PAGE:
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Macro Comment US

Macro Comment US — Balance sheet reduction in September

We revise our Fed forecast: we now believe that the central bank will hold rates steady in September and instead announce a plan to reduce its balance sheet at the meeting. In June this year, the Fed published a plan for quantitative tightening. Balance sheet reductions are not intended to play an active role in mone-tary policy during normal times. The Fed's intention is that they should run quietly in the background for years, while monetary policy is operated through adjustments of the federal funds rate.

Petter Lundvik, Senior Economist |

Macro Comment US — Financial conditions key to the Fed

We are convinced that financial conditions-both actual and expected-are key to understanding why the Fed has not delivered in line with its forward guidance since the start of policy normalisation in late 2013. However, at present, consistency between forward guidance and policy delivering seems to be improving. So far in 2017, actual rate increases have been in line with the Fed's forward guidance. Nevertheless, we expect financial conditions to deteriorate sharply in the future, which will contribute to an end of policy tightening in 2018 and to prompt a recession in 2019.

Petter Lundvik, Senior Economist |

Macro Comment US — Balance sheet reduction and financial markets

In June, the Fed announced a detailed plan for balance sheet reduction, before it had assessed the amount of securities needed to carry out policy in the future. The amount depends on monetary regime. The choice has not yet been made. The Fed Chair, Yellen, does not believe that the reduction would affect financial conditions much. Yellen's intention is for the reduction to run quietly in the background for years, while monetary policy is operated through adjustments of the Fed funds rate. In our view, Yellen is a little too optimistic.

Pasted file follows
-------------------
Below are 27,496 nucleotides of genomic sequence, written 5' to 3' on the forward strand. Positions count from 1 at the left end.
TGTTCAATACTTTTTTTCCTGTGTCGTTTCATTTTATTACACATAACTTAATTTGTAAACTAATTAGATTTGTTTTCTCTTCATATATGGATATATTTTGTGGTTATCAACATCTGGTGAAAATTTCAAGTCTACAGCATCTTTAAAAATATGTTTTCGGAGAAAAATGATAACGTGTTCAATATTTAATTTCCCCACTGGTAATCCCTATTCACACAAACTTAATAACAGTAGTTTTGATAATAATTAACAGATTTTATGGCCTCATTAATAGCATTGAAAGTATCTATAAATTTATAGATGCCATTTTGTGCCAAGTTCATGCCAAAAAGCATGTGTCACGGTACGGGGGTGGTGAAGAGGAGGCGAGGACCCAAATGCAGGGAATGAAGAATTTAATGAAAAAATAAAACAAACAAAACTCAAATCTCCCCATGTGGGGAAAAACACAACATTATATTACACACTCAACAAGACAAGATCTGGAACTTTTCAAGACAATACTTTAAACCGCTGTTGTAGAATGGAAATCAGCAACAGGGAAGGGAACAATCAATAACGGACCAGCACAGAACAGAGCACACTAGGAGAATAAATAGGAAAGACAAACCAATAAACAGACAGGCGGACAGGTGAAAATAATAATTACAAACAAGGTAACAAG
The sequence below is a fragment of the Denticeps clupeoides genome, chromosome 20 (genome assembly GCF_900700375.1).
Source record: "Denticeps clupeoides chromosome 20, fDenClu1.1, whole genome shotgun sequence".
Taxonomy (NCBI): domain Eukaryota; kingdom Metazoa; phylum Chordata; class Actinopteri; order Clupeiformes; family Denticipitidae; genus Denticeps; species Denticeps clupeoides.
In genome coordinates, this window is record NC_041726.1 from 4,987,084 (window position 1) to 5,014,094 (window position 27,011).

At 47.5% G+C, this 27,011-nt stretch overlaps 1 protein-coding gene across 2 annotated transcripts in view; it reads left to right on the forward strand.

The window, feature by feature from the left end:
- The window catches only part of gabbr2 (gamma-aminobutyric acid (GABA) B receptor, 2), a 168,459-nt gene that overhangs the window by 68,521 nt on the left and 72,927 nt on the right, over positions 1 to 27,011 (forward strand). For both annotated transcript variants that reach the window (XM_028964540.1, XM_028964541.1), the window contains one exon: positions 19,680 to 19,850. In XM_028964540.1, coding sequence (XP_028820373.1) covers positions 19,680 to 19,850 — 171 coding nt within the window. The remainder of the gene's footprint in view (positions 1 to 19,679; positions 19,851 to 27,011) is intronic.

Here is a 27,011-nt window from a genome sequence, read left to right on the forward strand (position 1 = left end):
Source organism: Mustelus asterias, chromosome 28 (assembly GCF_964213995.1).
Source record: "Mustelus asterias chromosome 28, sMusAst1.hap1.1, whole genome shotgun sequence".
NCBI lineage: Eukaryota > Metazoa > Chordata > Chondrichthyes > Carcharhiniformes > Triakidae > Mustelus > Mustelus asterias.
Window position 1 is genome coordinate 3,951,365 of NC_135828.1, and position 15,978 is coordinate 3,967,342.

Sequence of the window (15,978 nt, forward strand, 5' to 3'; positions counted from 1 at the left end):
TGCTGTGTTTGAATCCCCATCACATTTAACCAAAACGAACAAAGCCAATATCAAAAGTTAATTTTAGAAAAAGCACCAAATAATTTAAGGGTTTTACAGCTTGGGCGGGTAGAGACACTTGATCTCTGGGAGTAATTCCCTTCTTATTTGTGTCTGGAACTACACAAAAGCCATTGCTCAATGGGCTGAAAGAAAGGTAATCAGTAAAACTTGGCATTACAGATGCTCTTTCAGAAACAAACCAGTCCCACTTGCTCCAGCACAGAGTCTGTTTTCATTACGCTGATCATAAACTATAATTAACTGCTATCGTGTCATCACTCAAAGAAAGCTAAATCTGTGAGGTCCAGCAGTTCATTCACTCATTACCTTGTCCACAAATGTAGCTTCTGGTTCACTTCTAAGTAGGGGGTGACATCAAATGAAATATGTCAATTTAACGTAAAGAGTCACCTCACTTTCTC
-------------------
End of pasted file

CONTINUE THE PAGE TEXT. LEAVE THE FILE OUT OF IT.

Petter Lundvik, Senior Economist |

Macro Comment US — Limited need for Fed balance sheet reduction

We argue that the Fed will likely stick to its current "floor" policy regime. That implies that the Fed needs a balance sheet of at least USD 2,900bn today and USD 4,000bn in ten years, which indicates that a sharp reduction of the USD 4,500bn balance sheet is not urgent. The Fed plans to start unwinding its balance sheet later this year before Chair Janet Yellen's term ends in February next year. However, we expect the reduction to take place very gradually, with the Fed probably aiming for a reduction of USD 500bn over the first five years.

Petter Lundvik, Senior Economist |

Macro Comment US — Trump unlikely to lift growth permanently

GDP growth seems to be slightly above its potential rate, which would decrease unemployment further. Low productivity growth and an already overheated labour market would likely curb growth ahead. In our view, Trump's fiscal policy stimulus would only trigger a short-lived economic expansion followed by an economic slowdown. To avoid jeopardising growth, the Fed will likely keep its prevailing cautious interest rate strategy.

Petter Lundvik, Senior Economist |

Macro Comment US — Fed increases rates and raises its rate forecasts

The Federal Reserve decided to increase rates by 0.25 percentage points at the December meeting. It also raised its forecasts for the federal funds rate. The Fed forecasts three rate increases of 0.25 percentage points each in 2017, 2018 and 2019, compared to its previous forecast in September of two increases in 2017 and three in 2018 and 2019. However, we do not believe that the Fed will deliver in line with its interest rate forecast. The Fed has postponed rate increases before and will likely continue to deliver less than promised.

Petter Lundvik, Senior Economist |